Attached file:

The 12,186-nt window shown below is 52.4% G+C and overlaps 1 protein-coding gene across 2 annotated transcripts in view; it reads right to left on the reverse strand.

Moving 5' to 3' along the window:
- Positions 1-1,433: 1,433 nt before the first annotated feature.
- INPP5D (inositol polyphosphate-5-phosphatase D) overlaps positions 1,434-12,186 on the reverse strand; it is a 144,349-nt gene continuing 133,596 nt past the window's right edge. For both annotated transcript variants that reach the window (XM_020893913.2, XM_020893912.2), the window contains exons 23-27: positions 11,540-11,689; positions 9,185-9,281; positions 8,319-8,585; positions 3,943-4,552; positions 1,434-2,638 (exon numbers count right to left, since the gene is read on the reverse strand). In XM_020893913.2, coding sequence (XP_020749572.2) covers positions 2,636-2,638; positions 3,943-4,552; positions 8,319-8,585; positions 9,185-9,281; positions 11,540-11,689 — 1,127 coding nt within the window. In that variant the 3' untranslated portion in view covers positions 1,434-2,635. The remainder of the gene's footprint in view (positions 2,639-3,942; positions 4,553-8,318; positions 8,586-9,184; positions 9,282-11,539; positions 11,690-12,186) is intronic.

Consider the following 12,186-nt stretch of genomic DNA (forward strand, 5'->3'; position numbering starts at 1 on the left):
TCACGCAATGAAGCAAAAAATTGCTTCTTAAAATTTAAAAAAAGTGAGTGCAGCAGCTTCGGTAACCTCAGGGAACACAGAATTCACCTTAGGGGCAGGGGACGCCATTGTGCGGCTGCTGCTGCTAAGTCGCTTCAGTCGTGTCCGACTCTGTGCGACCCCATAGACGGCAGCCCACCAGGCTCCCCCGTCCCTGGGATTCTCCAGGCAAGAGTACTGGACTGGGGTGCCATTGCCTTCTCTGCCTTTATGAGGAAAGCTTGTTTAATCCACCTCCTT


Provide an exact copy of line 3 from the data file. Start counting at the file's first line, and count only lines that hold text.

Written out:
- Positions 1-1,433: 1,433 nt before the first annotated feature.